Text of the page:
Archbishop’s corruption salvo

Unfortunately for the Archbishop, there are also stories of maladministration and corruption even in the Maltese Curia’s own administrative structures; let alone in the Vatican! 

Archbishop Charles J. Scicluna
Archbishop Charles J. Scicluna

The Sette Giugno is probably the only national feast in which the Archbishop is not asked to take a formal role in its yearly remembrance. It is actually Mr Speaker’s Day – and so it should be since the 1919 riots eventually led to the Maltese being given the right to elect their own Parliament for the first time under British rule. 

This year Archbishop Charles Scicluna must have thought that he missed an opportunity to address the Maltese people officially, and so the Church media gave a lot of prominence to his homily “during the daily televised mass on the day which coincided with the Sette Giugno national day,” as they put it. 

The subject of this homily was corruption. The Archbishop could not have put it better when he compared corruption to woodworm, warning against the danger of having a beautiful country from the outside but rotten from the inside. 

“Corruption is the country’s woodworm, beautiful on the outside and rotten on the inside,” Archbishop Scicluna said as he recounted how his father, a carpenter, was once given a bench made out of beech wood which looked beautiful, but would disintegrate if somebody sat on it because it had woodworm on the inside, “and the same applies for corruption.”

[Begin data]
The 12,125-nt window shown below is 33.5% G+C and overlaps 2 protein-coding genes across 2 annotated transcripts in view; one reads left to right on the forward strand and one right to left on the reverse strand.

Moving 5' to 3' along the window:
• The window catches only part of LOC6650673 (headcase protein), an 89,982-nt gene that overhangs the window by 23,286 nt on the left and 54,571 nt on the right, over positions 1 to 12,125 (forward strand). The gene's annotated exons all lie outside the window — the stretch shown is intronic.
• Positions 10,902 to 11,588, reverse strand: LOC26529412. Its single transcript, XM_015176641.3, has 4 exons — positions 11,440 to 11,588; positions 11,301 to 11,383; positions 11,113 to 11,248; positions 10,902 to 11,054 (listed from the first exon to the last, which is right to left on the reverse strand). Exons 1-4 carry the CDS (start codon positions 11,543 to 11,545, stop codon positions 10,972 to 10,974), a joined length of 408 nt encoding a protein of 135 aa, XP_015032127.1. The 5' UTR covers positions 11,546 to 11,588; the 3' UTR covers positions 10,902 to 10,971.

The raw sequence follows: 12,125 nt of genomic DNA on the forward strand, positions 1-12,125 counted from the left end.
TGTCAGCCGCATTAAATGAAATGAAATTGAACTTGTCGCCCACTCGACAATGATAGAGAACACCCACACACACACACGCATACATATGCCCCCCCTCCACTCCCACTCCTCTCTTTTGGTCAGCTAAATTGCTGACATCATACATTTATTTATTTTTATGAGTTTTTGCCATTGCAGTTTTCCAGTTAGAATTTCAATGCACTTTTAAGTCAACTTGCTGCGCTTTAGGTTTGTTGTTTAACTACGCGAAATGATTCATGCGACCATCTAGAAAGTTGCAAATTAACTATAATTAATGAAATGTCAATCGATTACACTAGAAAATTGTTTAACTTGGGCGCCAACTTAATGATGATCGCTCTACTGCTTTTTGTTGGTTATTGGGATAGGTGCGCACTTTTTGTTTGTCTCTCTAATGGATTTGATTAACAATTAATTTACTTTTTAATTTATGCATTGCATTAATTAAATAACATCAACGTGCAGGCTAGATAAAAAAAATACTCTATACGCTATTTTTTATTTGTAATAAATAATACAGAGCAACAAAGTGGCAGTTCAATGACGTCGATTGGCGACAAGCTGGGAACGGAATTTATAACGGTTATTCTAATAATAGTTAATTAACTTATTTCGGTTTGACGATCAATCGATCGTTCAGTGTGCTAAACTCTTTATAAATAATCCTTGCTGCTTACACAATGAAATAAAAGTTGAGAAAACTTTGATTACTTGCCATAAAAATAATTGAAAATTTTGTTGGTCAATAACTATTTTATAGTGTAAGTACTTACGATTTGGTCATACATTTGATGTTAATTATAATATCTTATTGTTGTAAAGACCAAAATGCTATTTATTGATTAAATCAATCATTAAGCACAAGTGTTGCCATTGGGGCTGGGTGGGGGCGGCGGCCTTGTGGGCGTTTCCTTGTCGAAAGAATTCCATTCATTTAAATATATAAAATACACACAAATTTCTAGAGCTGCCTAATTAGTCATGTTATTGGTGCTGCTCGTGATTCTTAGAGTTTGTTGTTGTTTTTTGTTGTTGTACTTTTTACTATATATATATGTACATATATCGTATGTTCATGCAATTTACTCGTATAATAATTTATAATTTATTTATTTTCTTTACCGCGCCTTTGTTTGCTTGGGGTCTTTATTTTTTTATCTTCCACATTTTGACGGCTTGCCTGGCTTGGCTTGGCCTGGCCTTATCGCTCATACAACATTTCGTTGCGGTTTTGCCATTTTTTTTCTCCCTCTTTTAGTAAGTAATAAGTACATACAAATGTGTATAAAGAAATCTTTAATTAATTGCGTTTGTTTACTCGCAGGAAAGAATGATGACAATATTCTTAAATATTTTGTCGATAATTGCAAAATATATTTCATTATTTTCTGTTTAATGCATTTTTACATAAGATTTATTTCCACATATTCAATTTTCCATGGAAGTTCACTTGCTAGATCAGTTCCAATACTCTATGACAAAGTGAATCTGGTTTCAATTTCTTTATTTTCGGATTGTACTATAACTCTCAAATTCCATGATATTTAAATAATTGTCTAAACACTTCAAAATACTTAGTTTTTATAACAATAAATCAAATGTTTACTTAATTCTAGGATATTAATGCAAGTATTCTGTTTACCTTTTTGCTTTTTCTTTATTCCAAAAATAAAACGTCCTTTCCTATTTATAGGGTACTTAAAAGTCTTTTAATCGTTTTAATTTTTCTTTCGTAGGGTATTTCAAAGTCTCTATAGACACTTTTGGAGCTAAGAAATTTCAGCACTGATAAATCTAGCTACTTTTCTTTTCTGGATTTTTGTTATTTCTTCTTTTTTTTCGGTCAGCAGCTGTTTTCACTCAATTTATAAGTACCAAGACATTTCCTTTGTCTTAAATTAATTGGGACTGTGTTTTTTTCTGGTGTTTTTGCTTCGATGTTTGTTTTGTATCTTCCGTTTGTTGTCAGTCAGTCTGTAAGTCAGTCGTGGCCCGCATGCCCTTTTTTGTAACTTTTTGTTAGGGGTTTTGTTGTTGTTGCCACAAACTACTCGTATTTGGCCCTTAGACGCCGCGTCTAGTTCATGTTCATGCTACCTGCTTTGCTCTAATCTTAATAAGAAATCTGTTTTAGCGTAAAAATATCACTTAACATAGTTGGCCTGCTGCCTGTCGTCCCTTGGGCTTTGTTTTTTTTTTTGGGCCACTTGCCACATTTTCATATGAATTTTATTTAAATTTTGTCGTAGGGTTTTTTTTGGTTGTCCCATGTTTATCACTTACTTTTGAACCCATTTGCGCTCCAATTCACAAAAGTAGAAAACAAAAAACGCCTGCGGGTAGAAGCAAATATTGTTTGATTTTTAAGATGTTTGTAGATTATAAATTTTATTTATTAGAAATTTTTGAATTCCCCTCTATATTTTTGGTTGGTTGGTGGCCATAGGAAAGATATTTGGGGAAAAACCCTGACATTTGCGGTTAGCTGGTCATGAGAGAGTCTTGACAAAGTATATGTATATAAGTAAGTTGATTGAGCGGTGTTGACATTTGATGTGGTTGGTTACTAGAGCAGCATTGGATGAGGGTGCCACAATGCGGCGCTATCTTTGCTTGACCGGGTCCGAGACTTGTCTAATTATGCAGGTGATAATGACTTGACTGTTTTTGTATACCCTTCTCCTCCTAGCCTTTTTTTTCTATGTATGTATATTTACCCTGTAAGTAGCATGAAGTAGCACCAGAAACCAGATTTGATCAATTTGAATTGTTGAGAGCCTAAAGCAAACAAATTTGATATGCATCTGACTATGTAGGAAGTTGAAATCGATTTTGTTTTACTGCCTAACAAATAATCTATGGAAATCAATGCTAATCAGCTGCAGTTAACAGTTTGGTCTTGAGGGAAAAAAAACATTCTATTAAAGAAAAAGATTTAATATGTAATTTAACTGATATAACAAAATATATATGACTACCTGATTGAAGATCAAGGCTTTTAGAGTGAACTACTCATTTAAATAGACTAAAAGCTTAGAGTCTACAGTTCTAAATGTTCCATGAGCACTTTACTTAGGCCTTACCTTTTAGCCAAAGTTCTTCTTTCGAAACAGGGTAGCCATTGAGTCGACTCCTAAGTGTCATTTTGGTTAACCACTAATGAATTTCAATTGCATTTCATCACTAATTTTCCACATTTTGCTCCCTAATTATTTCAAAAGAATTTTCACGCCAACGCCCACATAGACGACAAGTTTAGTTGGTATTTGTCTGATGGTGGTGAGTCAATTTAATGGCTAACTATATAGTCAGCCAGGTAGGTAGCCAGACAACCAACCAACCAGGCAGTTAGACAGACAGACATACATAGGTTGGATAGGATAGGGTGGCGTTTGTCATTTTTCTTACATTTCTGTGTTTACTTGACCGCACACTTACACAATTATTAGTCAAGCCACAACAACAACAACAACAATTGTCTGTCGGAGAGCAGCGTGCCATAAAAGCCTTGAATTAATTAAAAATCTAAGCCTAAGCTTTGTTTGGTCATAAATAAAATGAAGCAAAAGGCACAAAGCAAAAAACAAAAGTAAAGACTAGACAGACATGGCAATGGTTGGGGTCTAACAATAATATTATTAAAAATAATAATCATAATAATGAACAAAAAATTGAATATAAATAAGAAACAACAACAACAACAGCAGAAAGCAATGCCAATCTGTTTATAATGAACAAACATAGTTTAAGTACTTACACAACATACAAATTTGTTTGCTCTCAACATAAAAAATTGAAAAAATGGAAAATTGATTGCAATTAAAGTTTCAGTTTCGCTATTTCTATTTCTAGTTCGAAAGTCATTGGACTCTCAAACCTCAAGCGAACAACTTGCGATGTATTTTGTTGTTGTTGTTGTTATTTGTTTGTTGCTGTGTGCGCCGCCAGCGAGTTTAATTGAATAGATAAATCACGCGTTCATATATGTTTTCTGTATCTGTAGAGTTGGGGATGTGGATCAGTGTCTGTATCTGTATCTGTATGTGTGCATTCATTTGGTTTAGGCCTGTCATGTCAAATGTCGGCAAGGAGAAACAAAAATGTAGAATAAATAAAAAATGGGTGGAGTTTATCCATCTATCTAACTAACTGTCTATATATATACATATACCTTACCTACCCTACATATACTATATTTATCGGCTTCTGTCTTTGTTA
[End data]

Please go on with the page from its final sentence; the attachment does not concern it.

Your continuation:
He even referred to a specific case, saying it was unacceptable for one “to appear in front of a Parliamentary committee and take everyone for a ride by not answering questions and bringing up a thousand excuses. That is not the light that Jesus Christ wants for our country.” 

Pointing out that there is no justice if abuses are kept concealed, the Archbishop added that “if we steal from one another, disobey laws, bribe public officials for a favour or bend the law,” we will end up with a rotten society.  

The problem, dear Monsignor Scicluna, is that we have already ended up with a rotten society. The malady has progressed so much that many think it is beyond being treated successfully. 

The Maltese have a warped way of thinking when they look at corruption. Those who were sold Japanese second-hand cars that had been tampered with – to show a much lower level of mileage than they had actually been driven – are up in arms because they were duped. Anyone else who bought a second-hand Japanese car but who did not have this misfortune could not care less. Those who never bought a second-hand Japanese car just shrugged their shoulders. People only protest when they are directly hit. If not, they think it was just a game that went awry because of some insidious press report! 

Not even the press is allowed its kudos when some scandal is revealed! Many think that there is some hidden reason why the scandal is published. The public is not interested in the public interest!